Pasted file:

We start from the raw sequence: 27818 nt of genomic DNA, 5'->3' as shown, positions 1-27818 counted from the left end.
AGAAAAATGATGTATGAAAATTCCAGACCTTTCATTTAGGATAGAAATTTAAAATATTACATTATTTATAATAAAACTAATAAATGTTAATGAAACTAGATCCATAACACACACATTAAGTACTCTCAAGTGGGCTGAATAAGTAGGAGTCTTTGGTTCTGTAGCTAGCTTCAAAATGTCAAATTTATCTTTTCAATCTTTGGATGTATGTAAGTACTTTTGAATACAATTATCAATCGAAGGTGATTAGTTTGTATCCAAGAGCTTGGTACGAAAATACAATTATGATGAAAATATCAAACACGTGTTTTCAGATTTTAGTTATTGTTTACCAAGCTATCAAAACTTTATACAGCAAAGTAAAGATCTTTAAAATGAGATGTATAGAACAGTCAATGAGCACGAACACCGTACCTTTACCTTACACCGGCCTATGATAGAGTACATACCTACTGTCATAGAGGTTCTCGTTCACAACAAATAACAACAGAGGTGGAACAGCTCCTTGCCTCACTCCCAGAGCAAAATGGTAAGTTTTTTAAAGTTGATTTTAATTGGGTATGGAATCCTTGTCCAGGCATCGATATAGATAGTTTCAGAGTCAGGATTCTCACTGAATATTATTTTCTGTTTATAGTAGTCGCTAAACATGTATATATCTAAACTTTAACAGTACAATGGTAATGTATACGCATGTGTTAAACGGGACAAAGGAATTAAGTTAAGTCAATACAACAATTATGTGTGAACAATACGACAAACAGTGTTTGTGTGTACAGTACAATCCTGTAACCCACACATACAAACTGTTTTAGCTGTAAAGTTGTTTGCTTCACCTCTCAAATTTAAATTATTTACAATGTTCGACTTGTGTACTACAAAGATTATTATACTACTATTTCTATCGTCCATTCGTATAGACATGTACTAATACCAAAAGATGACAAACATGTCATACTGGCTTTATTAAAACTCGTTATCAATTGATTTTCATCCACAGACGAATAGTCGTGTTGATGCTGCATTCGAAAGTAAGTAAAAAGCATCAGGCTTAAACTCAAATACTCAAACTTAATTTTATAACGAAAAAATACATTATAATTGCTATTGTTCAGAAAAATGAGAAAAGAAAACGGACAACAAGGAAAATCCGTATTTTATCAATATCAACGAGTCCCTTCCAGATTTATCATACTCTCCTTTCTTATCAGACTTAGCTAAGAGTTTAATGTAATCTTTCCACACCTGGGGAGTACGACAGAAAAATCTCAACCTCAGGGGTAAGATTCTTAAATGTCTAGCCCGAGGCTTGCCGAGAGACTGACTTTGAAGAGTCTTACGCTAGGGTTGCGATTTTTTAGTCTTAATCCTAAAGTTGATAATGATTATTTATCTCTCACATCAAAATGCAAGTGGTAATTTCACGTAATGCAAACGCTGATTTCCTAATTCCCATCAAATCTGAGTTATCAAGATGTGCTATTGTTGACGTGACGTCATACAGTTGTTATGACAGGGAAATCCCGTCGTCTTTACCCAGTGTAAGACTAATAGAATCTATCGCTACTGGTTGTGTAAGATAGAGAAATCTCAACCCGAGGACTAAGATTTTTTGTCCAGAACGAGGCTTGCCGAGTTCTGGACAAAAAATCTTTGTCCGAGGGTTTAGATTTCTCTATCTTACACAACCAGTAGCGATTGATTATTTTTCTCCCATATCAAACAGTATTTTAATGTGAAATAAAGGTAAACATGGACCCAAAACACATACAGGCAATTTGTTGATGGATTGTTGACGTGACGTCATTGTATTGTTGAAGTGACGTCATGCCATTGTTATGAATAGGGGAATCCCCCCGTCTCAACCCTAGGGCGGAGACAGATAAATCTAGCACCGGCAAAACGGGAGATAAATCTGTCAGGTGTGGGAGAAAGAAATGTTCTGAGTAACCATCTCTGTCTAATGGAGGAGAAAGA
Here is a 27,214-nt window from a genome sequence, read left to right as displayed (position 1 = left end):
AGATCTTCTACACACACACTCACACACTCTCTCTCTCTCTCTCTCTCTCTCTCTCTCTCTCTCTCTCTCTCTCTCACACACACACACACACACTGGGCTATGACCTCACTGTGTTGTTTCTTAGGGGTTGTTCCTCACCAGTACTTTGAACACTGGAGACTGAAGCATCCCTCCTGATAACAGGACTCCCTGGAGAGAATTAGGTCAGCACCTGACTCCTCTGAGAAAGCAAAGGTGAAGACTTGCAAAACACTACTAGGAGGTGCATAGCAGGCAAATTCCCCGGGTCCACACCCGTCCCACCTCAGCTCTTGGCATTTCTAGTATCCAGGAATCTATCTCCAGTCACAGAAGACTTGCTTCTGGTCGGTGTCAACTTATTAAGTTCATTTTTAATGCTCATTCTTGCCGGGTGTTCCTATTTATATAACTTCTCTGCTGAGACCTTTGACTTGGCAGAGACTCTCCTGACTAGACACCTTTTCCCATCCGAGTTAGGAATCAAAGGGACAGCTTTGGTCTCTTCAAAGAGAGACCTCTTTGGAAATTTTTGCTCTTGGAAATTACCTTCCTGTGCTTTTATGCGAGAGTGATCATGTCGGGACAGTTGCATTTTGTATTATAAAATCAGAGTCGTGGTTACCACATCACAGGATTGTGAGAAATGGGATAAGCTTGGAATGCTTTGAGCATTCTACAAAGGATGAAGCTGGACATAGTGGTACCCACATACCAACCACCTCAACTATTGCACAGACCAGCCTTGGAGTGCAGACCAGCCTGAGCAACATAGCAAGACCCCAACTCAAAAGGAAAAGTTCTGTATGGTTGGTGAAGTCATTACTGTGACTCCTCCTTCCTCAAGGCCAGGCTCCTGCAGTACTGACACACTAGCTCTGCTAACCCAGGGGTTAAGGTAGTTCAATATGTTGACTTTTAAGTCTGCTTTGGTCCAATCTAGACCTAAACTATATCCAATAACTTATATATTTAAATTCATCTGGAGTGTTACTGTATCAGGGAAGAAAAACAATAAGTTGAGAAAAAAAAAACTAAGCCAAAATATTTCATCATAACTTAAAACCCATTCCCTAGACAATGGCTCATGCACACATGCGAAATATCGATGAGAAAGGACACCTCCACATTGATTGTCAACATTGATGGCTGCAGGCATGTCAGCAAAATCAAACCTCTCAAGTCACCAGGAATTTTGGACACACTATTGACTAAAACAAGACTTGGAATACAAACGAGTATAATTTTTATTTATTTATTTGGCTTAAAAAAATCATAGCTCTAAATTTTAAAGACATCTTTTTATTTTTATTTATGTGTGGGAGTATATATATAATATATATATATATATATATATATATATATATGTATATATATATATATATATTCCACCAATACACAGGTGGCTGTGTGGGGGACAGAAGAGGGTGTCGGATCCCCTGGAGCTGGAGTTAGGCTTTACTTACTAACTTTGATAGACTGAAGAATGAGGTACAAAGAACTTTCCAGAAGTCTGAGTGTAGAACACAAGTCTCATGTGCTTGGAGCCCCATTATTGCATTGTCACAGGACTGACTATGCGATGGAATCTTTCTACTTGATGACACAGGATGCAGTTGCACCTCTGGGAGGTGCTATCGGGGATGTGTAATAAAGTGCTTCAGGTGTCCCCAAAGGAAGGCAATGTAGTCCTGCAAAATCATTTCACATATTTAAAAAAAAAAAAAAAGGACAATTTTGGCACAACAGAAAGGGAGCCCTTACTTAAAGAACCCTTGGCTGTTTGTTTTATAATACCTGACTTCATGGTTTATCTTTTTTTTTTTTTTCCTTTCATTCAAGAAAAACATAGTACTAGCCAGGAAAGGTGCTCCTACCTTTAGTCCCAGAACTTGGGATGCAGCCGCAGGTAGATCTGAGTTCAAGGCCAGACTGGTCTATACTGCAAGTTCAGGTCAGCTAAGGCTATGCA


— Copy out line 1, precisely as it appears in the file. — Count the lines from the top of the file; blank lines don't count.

We start from the raw sequence: 27818 nt of genomic DNA, 5'->3' as shown, positions 1-27818 counted from the left end.